Did you study at a French-speaking university? If so, most likely your university was a member of the Agence Universitaire de la Francophonie (Agency of French-speaking Universities). The Agence Universitaire de la Francophonie, or AUF, is an international association of French-speaking universities that seek to promote education in countries with a French-speaking population. Funded by the Organisation Internationale de la Francophonie (International Organization of French-speaking Countries), or OIF, the AUF seeks to promote a sense of community between French-speaking universities around the world. Currently, AUF has 1,007 member universities across 199 countries on six different continents.
Headquartered in Montreal, Canada, the AUF has been growing since its inception. The organization was founded in 1959 by Jean-Marc Léger, a Canadian journalist for Le Devoir, and André Bachan, the public relations director for the University of Montreal. The duo proposed a collection of French-speaking universities worldwide to centralize funding and education plans for the Francophone world at large. In September 1961, 150 representatives from different French universities came together and established the Association des Universités Partiellement ou Entièrement de Langue Française (AUPELF, or the Association of Partially or Entirely French-speaking Universities).
Since its beginnings, the AUF has undergone many expansions. The AUPELF was expanded to include the Université des Réseaux d’Expression Français (UREF), which was a program for transfer students that sought to connect universities based on research and education across different Francophone countries. In 1993, six years after UREF’s establishment, AUPELF changed its name to AUPELF-UREF. By 1998, the AUF became known as the AUF as it expanded its reach among the Francophone world.
Because of the massive spread of the AUF, the organization’s structure is extremely important to its coherent function. The association is made of several major bodies of control. The general assembly is the main body of the AUF. Every four years, the general assembly’s 774 members sit to create a systematic plan to reach a set of determined goals. The goals and objectives guide the actions and partnerships of the AUF for the next four years. The Association Council functions as a force to create a sense of unity between the member universities. They meet with representatives from all universities and foster a sense of unity and solidarity that bridges the massive cultural differences. Other university representatives are selected to serve on the board of directors, which combines university and government officials to decide on the organization’s direction and its path towards achieving the four-year objectives.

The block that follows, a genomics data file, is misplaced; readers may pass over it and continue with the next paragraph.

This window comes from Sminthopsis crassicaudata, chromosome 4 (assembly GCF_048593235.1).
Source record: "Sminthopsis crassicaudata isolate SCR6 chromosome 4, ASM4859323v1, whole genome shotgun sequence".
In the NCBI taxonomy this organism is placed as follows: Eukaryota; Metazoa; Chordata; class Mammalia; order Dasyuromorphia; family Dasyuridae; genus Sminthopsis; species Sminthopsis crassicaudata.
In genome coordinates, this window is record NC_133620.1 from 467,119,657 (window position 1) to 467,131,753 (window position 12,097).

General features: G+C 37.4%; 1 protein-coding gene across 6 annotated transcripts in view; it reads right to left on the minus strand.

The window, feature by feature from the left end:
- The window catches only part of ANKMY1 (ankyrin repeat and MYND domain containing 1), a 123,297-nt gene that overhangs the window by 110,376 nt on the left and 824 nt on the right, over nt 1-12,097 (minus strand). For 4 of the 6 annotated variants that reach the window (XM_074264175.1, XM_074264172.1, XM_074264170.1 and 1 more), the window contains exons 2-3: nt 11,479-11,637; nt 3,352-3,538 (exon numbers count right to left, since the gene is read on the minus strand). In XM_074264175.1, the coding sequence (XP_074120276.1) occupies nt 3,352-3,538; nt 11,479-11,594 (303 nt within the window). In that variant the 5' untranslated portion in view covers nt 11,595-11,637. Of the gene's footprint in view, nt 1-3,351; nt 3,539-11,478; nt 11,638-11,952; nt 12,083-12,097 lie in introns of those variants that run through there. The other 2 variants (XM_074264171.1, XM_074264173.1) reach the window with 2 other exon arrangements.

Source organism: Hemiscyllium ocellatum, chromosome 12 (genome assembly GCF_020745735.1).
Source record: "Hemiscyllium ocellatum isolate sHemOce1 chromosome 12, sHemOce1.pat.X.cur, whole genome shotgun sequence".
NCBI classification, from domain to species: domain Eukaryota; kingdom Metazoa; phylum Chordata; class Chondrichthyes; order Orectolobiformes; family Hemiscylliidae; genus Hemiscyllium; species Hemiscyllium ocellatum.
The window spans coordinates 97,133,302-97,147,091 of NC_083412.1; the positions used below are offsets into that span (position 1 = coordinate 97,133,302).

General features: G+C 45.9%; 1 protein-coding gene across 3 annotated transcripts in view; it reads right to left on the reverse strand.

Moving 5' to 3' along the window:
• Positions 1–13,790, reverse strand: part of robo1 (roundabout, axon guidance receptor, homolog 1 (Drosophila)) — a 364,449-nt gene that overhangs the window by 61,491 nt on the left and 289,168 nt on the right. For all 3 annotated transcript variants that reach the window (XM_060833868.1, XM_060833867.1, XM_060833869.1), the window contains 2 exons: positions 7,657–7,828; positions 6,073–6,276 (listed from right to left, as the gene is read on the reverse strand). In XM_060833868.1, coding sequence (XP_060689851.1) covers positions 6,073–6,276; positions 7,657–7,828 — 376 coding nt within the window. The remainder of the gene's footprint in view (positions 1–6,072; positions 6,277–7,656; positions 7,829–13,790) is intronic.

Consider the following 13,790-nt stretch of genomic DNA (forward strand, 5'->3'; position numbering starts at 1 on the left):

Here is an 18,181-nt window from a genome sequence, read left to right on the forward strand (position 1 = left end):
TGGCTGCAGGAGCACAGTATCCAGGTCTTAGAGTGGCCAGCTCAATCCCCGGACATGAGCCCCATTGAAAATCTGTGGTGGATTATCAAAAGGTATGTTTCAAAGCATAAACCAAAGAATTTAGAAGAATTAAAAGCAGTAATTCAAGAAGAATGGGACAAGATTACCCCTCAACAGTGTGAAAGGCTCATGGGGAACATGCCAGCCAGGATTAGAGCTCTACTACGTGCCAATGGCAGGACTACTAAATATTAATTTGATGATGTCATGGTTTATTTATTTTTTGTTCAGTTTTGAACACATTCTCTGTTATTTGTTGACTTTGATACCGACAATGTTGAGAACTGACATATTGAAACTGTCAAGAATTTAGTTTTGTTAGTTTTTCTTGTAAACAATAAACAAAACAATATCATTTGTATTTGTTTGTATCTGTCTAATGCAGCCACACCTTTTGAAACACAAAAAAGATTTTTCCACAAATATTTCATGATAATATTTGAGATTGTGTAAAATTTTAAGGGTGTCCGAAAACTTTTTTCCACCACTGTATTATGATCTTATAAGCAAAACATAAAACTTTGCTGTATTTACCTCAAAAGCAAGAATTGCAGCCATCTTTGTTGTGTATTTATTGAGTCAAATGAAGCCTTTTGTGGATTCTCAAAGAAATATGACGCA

The general assembly elects the AUF President for four-year terms. Among their duties are controlling partnerships, heading the direction of the organization, and ruling the board of directors. The rector is another individual position, elected by the board of directors. Primarily, the rector focuses on implementing the financial obligations and proper funds to the different partners and universities the organization is dealing with. The rector presides over the University Development and cooperation funds. The final body of control is the Scientific Council, which is the body responsible for generating pedagogy and curriculum for the Francophonie universities. Members of the committee are selected for their unique qualifications and experience in the matter of education and seek to better the education of all member universities. Some are selected for their skills in science and technology, while others are selected for their ability to understand and connect across multiple cultures.
Activities in the AUF are classified into four categories: Language and Communication, Economic Development, Scientific Skill Reinforcement, and Education. Language and Communication activities are targeted at supporting the French language via multilingualism and multiculturalism in the universities. They also promote scientific skill development across many categories. These activities direct the curriculum of classes related to language, culture, literature, and education. Economic Development activities are entirely focused on funding the other activities and partnerships of the AUF. Scientific Skill Reinforcement activities bridge the gap between regional offices and scientific departments of the AUF. The most important piece of these activities is to promote scientific research at member universities. Education activities seek to promote research and offer training for teachers and students in high education across the Francophone world.
Partnerships with the AUF are established, along with specific guidelines. First, the partner must help establish
more Francophone universities and give them developmental roles. Second, the partner must seek ties with both the major agencies of the AUF alongside its member universities. Third, the partner must seek to increase development via knowledge sharing, scientific development, or tools for scientific cooperation. The AUF has been asked to partner with the European Union, the United Nations, and the World Bank on previous occasions.
In 2011, the AUF marked its “Golden Anniversary” as its 50th year connecting Francophone universities. As the AUF becomes older, it increases its presence in the education of Francophone students. With over 1,000 member universities, the AUF is helping further the education of millions of students in colleges and universities worldwide. In the coming years, the AUF seeks to continue playing a massive role in the education that occurs with Francophone universities.